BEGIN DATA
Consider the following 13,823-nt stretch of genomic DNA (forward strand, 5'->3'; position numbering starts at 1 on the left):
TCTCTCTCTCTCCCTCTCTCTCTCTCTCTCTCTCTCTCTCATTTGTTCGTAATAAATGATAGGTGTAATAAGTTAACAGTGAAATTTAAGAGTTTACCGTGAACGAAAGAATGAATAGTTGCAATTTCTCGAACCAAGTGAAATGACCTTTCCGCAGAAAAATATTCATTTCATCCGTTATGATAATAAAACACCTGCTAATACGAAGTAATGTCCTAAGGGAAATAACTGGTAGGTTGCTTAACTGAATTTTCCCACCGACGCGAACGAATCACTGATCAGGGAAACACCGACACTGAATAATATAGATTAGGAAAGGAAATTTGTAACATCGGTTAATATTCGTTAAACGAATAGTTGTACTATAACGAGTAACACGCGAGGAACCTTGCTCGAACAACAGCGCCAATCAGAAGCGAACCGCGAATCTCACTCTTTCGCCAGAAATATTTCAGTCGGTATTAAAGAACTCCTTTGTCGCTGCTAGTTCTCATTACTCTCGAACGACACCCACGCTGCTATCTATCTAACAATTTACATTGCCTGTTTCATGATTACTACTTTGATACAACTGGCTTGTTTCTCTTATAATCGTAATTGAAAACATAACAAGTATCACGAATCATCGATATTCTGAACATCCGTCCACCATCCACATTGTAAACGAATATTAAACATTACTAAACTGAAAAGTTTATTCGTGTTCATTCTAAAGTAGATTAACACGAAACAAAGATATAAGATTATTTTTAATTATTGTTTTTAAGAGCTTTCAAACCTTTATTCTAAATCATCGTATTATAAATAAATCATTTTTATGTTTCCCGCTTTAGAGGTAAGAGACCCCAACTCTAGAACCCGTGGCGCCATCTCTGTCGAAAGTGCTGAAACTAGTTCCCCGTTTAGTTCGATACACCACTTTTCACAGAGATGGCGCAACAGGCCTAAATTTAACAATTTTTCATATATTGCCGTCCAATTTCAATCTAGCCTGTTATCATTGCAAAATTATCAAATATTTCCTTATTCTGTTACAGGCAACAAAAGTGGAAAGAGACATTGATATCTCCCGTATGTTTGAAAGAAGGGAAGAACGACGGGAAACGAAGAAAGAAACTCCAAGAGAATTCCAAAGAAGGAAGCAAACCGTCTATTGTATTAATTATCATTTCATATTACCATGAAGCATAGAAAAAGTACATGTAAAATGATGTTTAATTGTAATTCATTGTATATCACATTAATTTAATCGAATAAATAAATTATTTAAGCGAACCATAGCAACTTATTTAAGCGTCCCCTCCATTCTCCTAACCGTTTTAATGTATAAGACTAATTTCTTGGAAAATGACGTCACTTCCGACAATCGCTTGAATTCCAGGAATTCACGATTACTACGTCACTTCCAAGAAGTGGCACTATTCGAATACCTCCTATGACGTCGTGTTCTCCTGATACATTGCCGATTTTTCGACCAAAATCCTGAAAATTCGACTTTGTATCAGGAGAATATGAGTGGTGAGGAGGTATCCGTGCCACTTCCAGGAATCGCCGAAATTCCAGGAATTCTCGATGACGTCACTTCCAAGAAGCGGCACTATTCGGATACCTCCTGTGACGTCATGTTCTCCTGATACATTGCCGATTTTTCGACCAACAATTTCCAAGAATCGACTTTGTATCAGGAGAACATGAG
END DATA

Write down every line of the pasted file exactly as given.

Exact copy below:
Consider the following 13,823-nt stretch of genomic DNA (forward strand, 5'->3'; position numbering starts at 1 on the left):
TCTCTCTCTCTCCCTCTCTCTCTCTCTCTCTCTCTCTCTCATTTGTTCGTAATAAATGATAGGTGTAATAAGTTAACAGTGAAATTTAAGAGTTTACCGTGAACGAAAGAATGAATAGTTGCAATTTCTCGAACCAAGTGAAATGACCTTTCCGCAGAAAAATATTCATTTCATCCGTTATGATAATAAAACACCTGCTAATACGAAGTAATGTCCTAAGGGAAATAACTGGTAGGTTGCTTAACTGAATTTTCCCACCGACGCGAACGAATCACTGATCAGGGAAACACCGACACTGAATAATATAGATTAGGAAAGGAAATTTGTAACATCGGTTAATATTCGTTAAACGAATAGTTGTACTATAACGAGTAACACGCGAGGAACCTTGCTCGAACAACAGCGCCAATCAGAAGCGAACCGCGAATCTCACTCTTTCGCCAGAAATATTTCAGTCGGTATTAAAGAACTCCTTTGTCGCTGCTAGTTCTCATTACTCTCGAACGACACCCACGCTGCTATCTATCTAACAATTTACATTGCCTGTTTCATGATTACTACTTTGATACAACTGGCTTGTTTCTCTTATAATCGTAATTGAAAACATAACAAGTATCACGAATCATCGATATTCTGAACATCCGTCCACCATCCACATTGTAAACGAATATTAAACATTACTAAACTGAAAAGTTTATTCGTGTTCATTCTAAAGTAGATTAACACGAAACAAAGATATAAGATTATTTTTAATTATTGTTTTTAAGAGCTTTCAAACCTTTATTCTAAATCATCGTATTATAAATAAATCATTTTTATGTTTCCCGCTTTAGAGGTAAGAGACCCCAACTCTAGAACCCGTGGCGCCATCTCTGTCGAAAGTGCTGAAACTAGTTCCCCGTTTAGTTCGATACACCACTTTTCACAGAGATGGCGCAACAGGCCTAAATTTAACAATTTTTCATATATTGCCGTCCAATTTCAATCTAGCCTGTTATCATTGCAAAATTATCAAATATTTCCTTATTCTGTTACAGGCAACAAAAGTGGAAAGAGACATTGATATCTCCCGTATGTTTGAAAGAAGGGAAGAACGACGGGAAACGAAGAAAGAAACTCCAAGAGAATTCCAAAGAAGGAAGCAAACCGTCTATTGTATTAATTATCATTTCATATTACCATGAAGCATAGAAAAAGTACATGTAAAATGATGTTTAATTGTAATTCATTGTATATCACATTAATTTAATCGAATAAATAAATTATTTAAGCGAACCATAGCAACTTATTTAAGCGTCCCCTCCATTCTCCTAACCGTTTTAATGTATAAGACTAATTTCTTGGAAAATGACGTCACTTCCGACAATCGCTTGAATTCCAGGAATTCACGATTACTACGTCACTTCCAAGAAGTGGCACTATTCGAATACCTCCTATGACGTCGTGTTCTCCTGATACATTGCCGATTTTTCGACCAAAATCCTGAAAATTCGACTTTGTATCAGGAGAATATGAGTGGTGAGGAGGTATCCGTGCCACTTCCAGGAATCGCCGAAATTCCAGGAATTCTCGATGACGTCACTTCCAAGAAGCGGCACTATTCGGATACCTCCTGTGACGTCATGTTCTCCTGATACATTGCCGATTTTTCGACCAACAATTTCCAAGAATCGACTTTGTATCAGGAGAACATGAG